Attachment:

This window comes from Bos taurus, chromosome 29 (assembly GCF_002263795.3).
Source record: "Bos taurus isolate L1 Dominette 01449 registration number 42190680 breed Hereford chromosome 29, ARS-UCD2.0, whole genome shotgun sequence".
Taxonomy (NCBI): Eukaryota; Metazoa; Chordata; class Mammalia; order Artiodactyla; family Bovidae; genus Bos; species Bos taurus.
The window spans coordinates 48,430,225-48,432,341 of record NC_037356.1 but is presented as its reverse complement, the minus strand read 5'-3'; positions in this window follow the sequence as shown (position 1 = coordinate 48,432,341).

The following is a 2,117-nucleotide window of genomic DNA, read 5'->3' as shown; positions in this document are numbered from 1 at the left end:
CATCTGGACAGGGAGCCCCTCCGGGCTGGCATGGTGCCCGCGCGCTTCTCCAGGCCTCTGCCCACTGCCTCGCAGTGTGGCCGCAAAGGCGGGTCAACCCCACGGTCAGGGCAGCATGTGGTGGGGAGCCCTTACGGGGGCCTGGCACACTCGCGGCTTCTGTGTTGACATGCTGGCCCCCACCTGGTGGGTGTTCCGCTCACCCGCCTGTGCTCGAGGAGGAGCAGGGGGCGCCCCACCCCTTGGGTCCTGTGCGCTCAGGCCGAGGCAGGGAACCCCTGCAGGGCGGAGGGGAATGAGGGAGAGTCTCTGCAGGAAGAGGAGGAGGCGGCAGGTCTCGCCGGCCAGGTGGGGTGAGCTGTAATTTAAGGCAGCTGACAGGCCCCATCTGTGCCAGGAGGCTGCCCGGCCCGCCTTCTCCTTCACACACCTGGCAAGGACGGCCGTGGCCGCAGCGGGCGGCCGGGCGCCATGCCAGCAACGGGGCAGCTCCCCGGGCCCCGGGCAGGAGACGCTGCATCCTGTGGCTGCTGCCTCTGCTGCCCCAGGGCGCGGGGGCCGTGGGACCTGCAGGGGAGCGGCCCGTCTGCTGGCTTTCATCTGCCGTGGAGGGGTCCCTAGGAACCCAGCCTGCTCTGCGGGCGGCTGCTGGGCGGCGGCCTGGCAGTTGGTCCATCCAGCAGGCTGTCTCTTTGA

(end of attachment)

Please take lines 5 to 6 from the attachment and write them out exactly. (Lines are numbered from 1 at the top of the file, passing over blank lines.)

The following is a 2,117-nucleotide window of genomic DNA, read 5'->3' as shown; positions in this document are numbered from 1 at the left end:
CATCTGGACAGGGAGCCCCTCCGGGCTGGCATGGTGCCCGCGCGCTTCTCCAGGCCTCTGCCCACTGCCTCGCAGTGTGGCCGCAAAGGCGGGTCAACCCCACGGTCAGGGCAGCATGTGGTGGGGAGCCCTTACGGGGGCCTGGCACACTCGCGGCTTCTGTGTTGACATGCTGGCCCCCACCTGGTGGGTGTTCCGCTCACCCGCCTGTGCTCGAGGAGGAGCAGGGGGCGCCCCACCCCTTGGGTCCTGTGCGCTCAGGCCGAGGCAGGGAACCCCTGCAGGGCGGAGGGGAATGAGGGAGAGTCTCTGCAGGAAGAGGAGGAGGCGGCAGGTCTCGCCGGCCAGGTGGGGTGAGCTGTAATTTAAGGCAGCTGACAGGCCCCATCTGTGCCAGGAGGCTGCCCGGCCCGCCTTCTCCTTCACACACCTGGCAAGGACGGCCGTGGCCGCAGCGGGCGGCCGGGCGCCATGCCAGCAACGGGGCAGCTCCCCGGGCCCCGGGCAGGAGACGCTGCATCCTGTGGCTGCTGCCTCTGCTGCCCCAGGGCGCGGGGGCCGTGGGACCTGCAGGGGAGCGGCCCGTCTGCTGGCTTTCATCTGCCGTGGAGGGGTCCCTAGGAACCCAGCCTGCTCTGCGGGCGGCTGCTGGGCGGCGGCCTGGCAGTTGGTCCATCCAGCAGGCTGTCTCTTTGA